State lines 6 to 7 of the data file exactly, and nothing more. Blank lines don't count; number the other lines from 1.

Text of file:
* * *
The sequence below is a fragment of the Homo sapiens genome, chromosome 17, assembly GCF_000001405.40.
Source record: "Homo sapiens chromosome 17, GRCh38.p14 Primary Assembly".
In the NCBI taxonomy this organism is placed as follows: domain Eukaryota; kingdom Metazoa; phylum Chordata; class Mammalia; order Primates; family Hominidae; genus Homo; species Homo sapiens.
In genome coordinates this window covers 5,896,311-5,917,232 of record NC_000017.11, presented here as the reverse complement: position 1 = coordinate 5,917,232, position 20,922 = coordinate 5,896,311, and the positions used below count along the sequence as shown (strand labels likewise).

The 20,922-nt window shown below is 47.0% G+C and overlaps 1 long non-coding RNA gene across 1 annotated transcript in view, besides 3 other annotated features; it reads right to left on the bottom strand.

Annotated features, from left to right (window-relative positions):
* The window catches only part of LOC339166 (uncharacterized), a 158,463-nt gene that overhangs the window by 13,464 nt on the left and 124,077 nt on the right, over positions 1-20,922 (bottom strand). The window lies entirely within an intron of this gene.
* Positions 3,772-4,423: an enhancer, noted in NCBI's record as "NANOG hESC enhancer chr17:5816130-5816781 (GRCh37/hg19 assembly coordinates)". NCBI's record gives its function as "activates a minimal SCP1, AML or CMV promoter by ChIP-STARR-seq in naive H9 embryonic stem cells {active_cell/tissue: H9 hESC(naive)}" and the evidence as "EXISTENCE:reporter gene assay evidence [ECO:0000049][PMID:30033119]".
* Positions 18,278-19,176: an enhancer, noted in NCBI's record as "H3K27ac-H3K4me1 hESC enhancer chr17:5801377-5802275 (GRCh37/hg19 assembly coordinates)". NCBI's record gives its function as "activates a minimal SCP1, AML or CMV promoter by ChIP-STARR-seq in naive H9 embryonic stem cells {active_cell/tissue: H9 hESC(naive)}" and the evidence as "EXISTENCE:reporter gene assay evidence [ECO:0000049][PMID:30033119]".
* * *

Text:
Annotated features, from left to right (window-relative positions):
* The window catches only part of LOC339166 (uncharacterized), a 158,463-nt gene that overhangs the window by 13,464 nt on the left and 124,077 nt on the right, over positions 1-20,922 (bottom strand). The window lies entirely within an intron of this gene.